It is an P86-M ‘solid rock salt’ industry in Bulacan


CITY OF MALOLOS–Bulacan’s P86-million salt industry remains robust over the years with more than a hundred producers and operators in 400 hectares production areas in this capital city and in adjacent coastal towns of Paombong and Bulakan. 

Forty year salt worker Alex de Guzman, 56, harvests solar rock salt in salt beds in Pamarawan island barangay in City of Malolos on April 9. Photo by Carmela Reyes-Estrope

The three island barangays Pamarawan, Namayan and Caliligawan in this city, Tapusi and Matilakin islands in Barangay Taliptip in Bulakan town and Matalabahan, Bitas Pinag-ulingan, Katchang Wawa islands in Barangay Binakod and Sta. Cruz in Paombong town, are the largest source of solar salt in the whole of Central Luzon, says Bureau of Fisheries and Aquatic Resources (BFAR) Region 3 director Wilfredo Cruz. 

In Namayan alone, at 5,000 sacks of salt worth P250 each harvested and sold every February-May production season, sixty nine year old salt operator Mario Santos and five other operators earn P9 million worth, (P1.5 million each) from their 18-hectare production site. 

This year, the salt production in their place has been more encouraging because of government’s support. Santos told NEWS CORE on Saturday that BFAR has provided them support for the woods, clay, sand and materials for stock pile area. 

BFAR has been implementing various programs to support and further strengthen the salt industry in the region particularly in the province of Bulacan which is the largest salt producer in Central Luzon and which is mainly the source of solar rock salt. 

The province 400 years old salt production has now grown into P86 million worth industry, Cruz said. 

Santos dismissed concerns the 18-hectares salt production in Namayan will vanish or be sold by the land owners. “The owners will ask us, it would matter to them if we say no,” he said. 

Some salt production areas in Pamarawan were earlier sold by land owners in exhange fot huge anounts. 

Solar salt February-May production

Fifty five year old Pamarawan salt operator Emilio Panganiban, with 14 hectares area of salt production at P250 per sack similarly earns P1.5 million every February-May production season. 

Solar salt production uses the heat of the sun to produce rock salt. The heat of the sun last month (May) was the last stride for the salt makers for their harvest this year. 

The preparations start in December, says Panganiban. The first step is to prepare the grounds near the Manila Bay waters by making “prenza” or water entrances. They stock and keep the water in prenza and allow it to have a natural filtering (tining). 

When the glaring heat of the sun starts in February, they then prepare the salt bed. The salt bed surface is made up of tisa, a smooth fine form of clay where the salt waters can be converted into white crystalline rock salt. They called the arrangement of the tisa “tasik-tasik”. 

At 4:00 in the afternoon, they will open the prenza and allow the ocean waters from Manila Bay to reach the salt bed. At 3:00 pm the following day, it is time to harvest. 

Zambales and Bataan, Cruz said, produce salt through cooking process using furnaces. 

Manila Bay waters is safe and clean 

Not only are the freshly catched aquatic resources sold in Metro Manila and Central Luzon public markets prove that Manila Bay waters are safe and clean, but also Bulacan’s salt industry.

The Manila Bay waters are even cleaner and safer these days because of the Mandamus Cleaning of Manila Bay the Department of Environment and Natural Resources (DENR) spearheaded few years ago based on the order of the Supreme Court, according to BFAR regiion 3 director.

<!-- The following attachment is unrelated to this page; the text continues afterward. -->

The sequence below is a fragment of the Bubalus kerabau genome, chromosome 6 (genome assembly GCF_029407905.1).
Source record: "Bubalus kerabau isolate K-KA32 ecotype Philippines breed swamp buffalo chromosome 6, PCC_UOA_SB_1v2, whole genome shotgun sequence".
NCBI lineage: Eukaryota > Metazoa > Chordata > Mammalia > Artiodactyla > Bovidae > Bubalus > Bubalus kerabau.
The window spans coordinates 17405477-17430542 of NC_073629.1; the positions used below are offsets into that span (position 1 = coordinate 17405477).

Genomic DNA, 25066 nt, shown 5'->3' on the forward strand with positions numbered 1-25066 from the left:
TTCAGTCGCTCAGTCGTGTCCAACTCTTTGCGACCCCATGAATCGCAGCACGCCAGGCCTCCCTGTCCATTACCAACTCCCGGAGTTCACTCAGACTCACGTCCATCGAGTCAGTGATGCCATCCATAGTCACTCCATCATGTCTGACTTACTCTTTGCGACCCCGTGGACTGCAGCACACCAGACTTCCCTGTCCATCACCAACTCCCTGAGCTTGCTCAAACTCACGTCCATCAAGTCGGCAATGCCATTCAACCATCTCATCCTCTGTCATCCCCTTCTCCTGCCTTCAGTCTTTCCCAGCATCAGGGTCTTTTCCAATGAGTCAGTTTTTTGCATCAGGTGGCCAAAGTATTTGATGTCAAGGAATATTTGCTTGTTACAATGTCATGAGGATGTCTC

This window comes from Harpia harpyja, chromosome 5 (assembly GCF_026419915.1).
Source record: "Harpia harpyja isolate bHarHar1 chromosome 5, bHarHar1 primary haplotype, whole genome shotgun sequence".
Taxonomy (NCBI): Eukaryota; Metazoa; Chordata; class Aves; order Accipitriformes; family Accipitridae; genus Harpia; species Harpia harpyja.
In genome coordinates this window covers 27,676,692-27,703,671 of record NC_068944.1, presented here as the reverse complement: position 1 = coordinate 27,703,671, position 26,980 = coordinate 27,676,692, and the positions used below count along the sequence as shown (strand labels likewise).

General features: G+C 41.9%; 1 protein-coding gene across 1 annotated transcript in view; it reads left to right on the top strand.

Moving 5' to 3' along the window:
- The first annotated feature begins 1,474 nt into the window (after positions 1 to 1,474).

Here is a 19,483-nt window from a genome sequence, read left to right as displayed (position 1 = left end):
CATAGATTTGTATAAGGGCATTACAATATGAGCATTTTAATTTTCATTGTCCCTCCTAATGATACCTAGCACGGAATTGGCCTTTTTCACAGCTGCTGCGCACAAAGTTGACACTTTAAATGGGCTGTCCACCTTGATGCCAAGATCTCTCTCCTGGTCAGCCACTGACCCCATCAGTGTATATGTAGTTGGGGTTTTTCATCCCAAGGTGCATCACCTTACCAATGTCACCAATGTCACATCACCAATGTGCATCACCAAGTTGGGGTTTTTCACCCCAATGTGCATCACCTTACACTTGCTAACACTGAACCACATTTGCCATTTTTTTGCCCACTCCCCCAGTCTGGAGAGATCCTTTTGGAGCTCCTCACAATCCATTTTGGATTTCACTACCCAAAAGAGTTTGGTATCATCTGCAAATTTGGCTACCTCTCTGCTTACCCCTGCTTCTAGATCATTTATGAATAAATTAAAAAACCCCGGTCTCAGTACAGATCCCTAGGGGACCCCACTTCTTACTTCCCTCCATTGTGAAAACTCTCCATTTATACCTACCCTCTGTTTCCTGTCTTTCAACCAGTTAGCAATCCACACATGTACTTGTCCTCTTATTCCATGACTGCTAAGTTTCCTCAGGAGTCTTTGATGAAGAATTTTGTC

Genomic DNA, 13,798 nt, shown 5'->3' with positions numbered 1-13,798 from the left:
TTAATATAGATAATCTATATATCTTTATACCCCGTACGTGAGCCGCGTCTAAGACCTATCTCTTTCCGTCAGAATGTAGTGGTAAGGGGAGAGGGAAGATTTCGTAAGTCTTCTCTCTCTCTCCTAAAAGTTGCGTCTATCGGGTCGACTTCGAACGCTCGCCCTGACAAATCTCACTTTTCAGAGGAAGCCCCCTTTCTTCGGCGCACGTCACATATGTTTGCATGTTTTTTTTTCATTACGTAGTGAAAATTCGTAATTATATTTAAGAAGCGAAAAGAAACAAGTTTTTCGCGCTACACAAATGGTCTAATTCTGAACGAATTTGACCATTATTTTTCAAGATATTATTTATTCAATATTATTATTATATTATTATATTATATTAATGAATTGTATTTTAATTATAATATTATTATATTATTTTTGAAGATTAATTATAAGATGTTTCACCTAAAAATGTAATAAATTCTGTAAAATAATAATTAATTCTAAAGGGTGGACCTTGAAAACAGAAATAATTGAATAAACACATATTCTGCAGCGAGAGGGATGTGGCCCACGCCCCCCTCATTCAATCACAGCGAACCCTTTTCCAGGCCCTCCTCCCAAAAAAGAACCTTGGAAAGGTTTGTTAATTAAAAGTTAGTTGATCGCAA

Cruz said, based on the parameters of the Environmental Management Bureau (EMB) of the DENR following series of conducted water monitoring and tests, the quality of waters in Manila Bay have greatly improved since the said mandamus order of the SC. 

Also, according to DENR head in Bulacan Emelita Lingat, Manila Bay’s coliform has declined over the past five years since the Battle of Manila Bay clean-up started by their agency in 2019 and was joined and supported by other government agencies including local government units concerned.

Pamarawan Barangay Captain Belticesar Bartolome supported the words of the officials. He said the Manila Bay waters are clean particularly during high tide, making their salt produce clean and safe. 

Cruz said salt production in the region caters to both agricultural and industrial needs. 

Tuyo (dried fish) production 

According to Pamarawan Councilman Rendon Dela Pena in an interview on April 9 in Pamarawan, his family who is engaged in dried fish, (tuyo-making), buys cavan or sacks of rice at P400 each for their business. Their family keeps up to 1,000 cavans as stock which they will use for their 2-3 months of dried fish production. 

He said that each 100 banyera for dried fish making requires 30 cavans of salt.  In 2016, he said, when salt production in Pamarawan was affected  due to typhoons and high tides, they hauled salt from Dampalit, Malabon and in Mindoro which eventually led them to increase their capital. Dried fish then also cost higher, he said. 

The dried fish they produce are distributed province-wide, Dela Pena said. Puerto Rivas in Bataan province, a coastal boundary of Bulacan also sells dried fish, he added.  

Red egg

Ging Abalos from Hagonoy town, who was also interviewed on April 9, while buying salt in Pamarawan said he buys P250 per cavan of salt from Panganiban and sells it at P350 per cavan to makers of red egg (itlog na maalat or itlog na pula) in Pampanga province and in some towns in Bulacan. 

Each trip he makes to Pamarawan requires him to buy 150-300 cavans of salt. 

Cavans of salt are also sold to fishpond makers in Pampanga for cleaning and curing the fishponds, he added. 

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